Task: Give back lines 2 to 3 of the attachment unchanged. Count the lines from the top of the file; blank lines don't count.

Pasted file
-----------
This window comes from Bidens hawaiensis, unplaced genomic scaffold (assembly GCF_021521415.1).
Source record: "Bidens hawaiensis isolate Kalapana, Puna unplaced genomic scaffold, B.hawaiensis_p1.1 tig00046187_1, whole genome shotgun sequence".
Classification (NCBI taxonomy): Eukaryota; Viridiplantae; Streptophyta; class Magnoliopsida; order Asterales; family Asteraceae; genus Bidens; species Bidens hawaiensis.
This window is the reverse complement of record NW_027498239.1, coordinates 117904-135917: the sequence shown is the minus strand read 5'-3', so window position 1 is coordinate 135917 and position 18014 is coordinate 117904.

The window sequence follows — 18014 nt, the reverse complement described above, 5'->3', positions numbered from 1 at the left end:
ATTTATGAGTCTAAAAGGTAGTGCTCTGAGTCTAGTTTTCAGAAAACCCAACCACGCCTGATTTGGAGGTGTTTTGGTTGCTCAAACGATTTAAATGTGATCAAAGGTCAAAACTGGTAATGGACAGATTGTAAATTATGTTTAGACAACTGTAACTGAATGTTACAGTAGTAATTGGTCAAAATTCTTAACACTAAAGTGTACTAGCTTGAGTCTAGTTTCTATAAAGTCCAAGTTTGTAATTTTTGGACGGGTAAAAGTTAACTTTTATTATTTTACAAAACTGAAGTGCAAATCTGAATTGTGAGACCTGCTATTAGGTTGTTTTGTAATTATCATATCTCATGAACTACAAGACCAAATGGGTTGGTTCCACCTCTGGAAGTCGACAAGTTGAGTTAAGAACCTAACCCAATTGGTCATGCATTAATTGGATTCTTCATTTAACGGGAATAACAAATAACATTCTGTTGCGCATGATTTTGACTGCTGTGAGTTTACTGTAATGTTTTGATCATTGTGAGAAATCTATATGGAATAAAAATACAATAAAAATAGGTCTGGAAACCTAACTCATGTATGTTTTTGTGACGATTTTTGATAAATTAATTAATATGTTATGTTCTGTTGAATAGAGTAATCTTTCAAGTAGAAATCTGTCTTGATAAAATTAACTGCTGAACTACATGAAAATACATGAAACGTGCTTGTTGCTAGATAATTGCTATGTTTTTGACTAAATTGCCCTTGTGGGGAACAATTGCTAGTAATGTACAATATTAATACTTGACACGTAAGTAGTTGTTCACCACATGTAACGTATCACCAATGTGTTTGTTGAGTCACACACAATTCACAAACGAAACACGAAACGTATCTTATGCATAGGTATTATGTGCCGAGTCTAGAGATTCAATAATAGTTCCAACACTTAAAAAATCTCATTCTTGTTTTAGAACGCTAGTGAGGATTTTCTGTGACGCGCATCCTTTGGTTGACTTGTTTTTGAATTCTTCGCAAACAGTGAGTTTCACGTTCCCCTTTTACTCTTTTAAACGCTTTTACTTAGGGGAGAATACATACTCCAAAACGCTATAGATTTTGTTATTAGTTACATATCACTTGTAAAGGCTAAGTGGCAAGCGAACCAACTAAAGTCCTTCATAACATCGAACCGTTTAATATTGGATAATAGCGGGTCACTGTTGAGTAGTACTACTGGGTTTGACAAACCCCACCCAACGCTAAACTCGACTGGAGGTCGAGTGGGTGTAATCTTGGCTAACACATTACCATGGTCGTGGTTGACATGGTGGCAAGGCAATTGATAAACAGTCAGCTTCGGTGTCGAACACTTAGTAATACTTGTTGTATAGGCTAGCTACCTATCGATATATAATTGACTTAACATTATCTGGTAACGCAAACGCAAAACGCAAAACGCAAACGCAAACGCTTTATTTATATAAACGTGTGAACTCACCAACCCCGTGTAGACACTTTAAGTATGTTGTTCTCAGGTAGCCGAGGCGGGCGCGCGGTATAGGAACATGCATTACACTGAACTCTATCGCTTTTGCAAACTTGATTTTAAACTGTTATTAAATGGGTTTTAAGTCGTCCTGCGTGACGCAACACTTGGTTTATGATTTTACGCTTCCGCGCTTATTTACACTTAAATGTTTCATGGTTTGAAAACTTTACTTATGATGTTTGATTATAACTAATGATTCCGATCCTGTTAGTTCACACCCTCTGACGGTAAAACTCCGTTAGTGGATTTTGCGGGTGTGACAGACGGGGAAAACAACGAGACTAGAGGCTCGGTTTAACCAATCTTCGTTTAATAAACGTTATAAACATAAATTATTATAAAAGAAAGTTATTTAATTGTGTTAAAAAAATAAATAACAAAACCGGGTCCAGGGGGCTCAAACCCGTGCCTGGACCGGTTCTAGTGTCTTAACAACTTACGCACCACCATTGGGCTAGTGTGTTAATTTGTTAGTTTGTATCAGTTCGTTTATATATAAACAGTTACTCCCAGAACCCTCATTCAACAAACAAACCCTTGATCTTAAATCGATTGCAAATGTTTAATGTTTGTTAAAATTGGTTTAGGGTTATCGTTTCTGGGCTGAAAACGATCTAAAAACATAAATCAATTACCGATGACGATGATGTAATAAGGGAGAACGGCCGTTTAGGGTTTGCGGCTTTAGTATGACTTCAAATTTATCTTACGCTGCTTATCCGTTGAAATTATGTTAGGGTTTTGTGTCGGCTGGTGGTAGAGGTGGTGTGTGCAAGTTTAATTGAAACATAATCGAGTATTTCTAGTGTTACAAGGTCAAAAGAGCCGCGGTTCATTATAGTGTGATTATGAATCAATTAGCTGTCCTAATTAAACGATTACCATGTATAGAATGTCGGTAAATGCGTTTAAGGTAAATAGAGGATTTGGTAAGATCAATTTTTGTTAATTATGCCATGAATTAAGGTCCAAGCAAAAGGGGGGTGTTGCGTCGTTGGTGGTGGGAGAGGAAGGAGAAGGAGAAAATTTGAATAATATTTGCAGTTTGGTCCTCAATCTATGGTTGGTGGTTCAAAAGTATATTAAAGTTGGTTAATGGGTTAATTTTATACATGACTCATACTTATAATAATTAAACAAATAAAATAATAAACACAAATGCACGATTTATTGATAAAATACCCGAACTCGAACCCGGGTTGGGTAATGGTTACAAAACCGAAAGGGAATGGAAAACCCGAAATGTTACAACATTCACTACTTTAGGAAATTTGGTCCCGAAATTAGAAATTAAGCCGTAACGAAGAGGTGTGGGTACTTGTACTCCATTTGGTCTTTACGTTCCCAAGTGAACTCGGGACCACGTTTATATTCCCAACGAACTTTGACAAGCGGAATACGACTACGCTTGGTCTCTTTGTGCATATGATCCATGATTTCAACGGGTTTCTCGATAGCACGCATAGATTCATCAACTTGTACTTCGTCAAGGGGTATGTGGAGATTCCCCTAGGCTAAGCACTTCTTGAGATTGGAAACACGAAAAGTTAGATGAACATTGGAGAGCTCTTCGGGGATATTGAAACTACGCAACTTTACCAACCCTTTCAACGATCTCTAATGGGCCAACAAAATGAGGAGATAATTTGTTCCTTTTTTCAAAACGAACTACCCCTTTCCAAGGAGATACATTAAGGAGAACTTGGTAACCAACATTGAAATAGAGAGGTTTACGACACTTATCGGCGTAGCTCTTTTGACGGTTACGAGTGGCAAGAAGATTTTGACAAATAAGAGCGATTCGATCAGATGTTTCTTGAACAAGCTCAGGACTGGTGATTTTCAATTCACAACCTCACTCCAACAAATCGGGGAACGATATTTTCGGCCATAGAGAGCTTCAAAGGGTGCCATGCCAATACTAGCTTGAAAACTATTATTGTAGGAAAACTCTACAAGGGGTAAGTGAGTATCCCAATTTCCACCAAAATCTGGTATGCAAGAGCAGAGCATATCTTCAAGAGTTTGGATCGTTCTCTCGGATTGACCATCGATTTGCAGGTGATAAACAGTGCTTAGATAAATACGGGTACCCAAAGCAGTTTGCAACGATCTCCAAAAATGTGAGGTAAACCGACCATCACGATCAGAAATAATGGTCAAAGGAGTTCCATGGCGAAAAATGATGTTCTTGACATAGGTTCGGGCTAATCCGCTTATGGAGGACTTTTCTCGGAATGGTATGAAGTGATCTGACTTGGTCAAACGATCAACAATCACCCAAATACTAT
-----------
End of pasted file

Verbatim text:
Source record: "Bidens hawaiensis isolate Kalapana, Puna unplaced genomic scaffold, B.hawaiensis_p1.1 tig00046187_1, whole genome shotgun sequence".
Classification (NCBI taxonomy): Eukaryota; Viridiplantae; Streptophyta; class Magnoliopsida; order Asterales; family Asteraceae; genus Bidens; species Bidens hawaiensis.